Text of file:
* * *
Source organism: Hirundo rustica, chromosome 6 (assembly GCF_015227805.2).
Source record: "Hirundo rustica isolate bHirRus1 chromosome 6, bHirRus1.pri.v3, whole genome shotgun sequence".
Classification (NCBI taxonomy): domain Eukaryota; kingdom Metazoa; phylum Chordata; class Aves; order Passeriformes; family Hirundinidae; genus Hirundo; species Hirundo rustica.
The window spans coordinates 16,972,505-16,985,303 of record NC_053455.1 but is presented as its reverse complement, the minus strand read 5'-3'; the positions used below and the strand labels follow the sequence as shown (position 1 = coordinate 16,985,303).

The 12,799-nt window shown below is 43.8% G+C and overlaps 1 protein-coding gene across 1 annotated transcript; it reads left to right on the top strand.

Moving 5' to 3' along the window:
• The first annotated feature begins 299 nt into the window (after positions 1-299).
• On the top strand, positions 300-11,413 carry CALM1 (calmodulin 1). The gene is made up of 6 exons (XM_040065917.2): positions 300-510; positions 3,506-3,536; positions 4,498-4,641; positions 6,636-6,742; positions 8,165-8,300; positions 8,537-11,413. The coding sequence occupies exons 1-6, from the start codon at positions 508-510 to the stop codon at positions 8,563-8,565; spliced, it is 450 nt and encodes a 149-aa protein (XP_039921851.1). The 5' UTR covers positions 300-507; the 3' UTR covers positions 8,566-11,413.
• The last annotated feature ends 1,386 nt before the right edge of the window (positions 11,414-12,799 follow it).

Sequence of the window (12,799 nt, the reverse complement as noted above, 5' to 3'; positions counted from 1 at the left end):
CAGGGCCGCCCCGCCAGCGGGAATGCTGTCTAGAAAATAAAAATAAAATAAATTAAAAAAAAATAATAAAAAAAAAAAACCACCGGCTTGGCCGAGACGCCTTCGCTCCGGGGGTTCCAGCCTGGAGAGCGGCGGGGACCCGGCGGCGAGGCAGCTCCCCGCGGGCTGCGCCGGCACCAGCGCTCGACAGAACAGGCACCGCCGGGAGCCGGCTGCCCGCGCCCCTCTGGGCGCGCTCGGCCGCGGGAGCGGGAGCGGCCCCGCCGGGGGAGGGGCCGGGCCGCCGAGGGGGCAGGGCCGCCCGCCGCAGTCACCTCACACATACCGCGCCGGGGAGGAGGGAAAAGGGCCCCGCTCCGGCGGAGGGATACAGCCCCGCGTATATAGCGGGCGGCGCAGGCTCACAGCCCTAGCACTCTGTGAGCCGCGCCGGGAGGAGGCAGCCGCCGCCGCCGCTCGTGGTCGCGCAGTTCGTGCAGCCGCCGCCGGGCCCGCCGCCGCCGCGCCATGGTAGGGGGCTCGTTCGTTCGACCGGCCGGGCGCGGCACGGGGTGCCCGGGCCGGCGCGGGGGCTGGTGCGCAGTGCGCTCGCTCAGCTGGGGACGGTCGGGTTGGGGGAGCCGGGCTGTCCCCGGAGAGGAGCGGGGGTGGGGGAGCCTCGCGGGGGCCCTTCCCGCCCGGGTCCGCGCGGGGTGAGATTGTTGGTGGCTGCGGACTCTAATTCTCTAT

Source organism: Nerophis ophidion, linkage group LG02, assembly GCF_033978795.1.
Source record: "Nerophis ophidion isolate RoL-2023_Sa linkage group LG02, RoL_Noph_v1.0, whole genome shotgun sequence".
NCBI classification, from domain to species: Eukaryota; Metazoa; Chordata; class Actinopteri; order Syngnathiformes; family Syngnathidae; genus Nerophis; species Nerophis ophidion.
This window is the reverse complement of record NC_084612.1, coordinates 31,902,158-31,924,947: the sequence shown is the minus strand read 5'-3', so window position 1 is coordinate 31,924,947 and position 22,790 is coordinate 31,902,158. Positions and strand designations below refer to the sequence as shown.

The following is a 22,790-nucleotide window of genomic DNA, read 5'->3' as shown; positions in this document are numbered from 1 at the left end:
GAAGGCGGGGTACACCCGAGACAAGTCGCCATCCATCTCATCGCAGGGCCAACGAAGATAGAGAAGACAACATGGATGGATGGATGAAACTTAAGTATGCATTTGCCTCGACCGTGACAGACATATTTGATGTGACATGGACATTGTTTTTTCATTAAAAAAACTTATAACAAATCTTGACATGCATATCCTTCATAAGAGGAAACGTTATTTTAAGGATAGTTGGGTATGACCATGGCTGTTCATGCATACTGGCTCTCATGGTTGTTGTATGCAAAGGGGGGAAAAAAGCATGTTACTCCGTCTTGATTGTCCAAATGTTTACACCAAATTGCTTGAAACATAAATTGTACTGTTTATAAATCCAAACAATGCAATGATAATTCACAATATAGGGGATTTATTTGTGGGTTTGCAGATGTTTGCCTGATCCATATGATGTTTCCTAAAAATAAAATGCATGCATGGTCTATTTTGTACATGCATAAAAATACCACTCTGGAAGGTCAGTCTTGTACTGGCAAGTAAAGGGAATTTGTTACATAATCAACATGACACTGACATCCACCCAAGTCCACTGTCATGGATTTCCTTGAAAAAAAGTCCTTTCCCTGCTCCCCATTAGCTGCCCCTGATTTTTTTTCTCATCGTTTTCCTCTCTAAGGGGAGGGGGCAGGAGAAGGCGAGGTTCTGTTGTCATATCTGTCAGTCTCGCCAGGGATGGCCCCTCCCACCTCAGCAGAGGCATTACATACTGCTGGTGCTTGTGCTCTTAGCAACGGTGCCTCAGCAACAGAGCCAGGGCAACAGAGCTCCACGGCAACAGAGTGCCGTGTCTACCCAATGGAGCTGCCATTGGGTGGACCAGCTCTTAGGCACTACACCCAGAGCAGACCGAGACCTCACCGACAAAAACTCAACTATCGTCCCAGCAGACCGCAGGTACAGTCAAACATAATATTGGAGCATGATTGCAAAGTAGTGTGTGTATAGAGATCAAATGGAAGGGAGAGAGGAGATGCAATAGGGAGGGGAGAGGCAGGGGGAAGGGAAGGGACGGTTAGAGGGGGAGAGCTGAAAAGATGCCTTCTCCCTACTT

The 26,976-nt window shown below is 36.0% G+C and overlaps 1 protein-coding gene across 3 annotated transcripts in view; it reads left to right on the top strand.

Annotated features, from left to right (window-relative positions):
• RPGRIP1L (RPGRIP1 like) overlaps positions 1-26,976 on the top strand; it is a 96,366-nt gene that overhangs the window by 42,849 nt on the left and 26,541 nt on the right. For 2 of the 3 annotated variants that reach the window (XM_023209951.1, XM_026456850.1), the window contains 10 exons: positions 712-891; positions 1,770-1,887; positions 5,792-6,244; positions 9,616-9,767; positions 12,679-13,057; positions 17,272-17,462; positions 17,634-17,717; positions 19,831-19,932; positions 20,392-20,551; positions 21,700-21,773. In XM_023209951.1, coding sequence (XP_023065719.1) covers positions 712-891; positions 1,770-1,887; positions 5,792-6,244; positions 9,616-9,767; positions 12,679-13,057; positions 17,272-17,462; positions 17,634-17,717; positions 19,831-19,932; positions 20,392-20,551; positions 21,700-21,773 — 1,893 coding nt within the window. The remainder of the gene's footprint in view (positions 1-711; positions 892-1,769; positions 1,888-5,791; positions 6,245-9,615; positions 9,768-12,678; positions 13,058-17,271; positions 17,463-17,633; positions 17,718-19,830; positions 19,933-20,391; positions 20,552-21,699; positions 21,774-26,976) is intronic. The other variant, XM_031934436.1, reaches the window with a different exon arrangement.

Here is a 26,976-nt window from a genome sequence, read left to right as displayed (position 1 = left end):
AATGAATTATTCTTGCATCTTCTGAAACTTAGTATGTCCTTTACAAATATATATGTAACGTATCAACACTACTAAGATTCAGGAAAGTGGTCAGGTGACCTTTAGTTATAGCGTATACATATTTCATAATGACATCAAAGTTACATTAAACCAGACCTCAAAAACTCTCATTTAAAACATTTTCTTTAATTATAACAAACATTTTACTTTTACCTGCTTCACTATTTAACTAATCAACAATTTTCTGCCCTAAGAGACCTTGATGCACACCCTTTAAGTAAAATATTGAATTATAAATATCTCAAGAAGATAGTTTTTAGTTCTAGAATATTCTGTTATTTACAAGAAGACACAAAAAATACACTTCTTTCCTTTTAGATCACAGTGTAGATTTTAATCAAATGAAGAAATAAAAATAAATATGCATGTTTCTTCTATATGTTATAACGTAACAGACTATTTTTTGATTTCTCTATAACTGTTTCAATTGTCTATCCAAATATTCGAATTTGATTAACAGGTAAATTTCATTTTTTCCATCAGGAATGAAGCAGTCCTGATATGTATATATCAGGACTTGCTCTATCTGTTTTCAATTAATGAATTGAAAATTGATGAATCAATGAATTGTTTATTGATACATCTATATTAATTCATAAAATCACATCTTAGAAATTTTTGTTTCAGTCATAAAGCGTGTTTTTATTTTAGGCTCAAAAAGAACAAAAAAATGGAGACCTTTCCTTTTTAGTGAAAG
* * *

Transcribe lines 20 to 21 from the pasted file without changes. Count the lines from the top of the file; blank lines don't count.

• RPGRIP1L (RPGRIP1 like) overlaps positions 1-26,976 on the top strand; it is a 96,366-nt gene that overhangs the window by 42,849 nt on the left and 26,541 nt on the right. For 2 of the 3 annotated variants that reach the window (XM_023209951.1, XM_026456850.1), the window contains 10 exons: positions 712-891; positions 1,770-1,887; positions 5,792-6,244; positions 9,616-9,767; positions 12,679-13,057; positions 17,272-17,462; positions 17,634-17,717; positions 19,831-19,932; positions 20,392-20,551; positions 21,700-21,773. In XM_023209951.1, coding sequence (XP_023065719.1) covers positions 712-891; positions 1,770-1,887; positions 5,792-6,244; positions 9,616-9,767; positions 12,679-13,057; positions 17,272-17,462; positions 17,634-17,717; positions 19,831-19,932; positions 20,392-20,551; positions 21,700-21,773 — 1,893 coding nt within the window. The remainder of the gene's footprint in view (positions 1-711; positions 892-1,769; positions 1,888-5,791; positions 6,245-9,615; positions 9,768-12,678; positions 13,058-17,271; positions 17,463-17,633; positions 17,718-19,830; positions 19,933-20,391; positions 20,552-21,699; positions 21,774-26,976) is intronic. The other variant, XM_031934436.1, reaches the window with a different exon arrangement.

Here is a 26,976-nt window from a genome sequence, read left to right as displayed (position 1 = left end):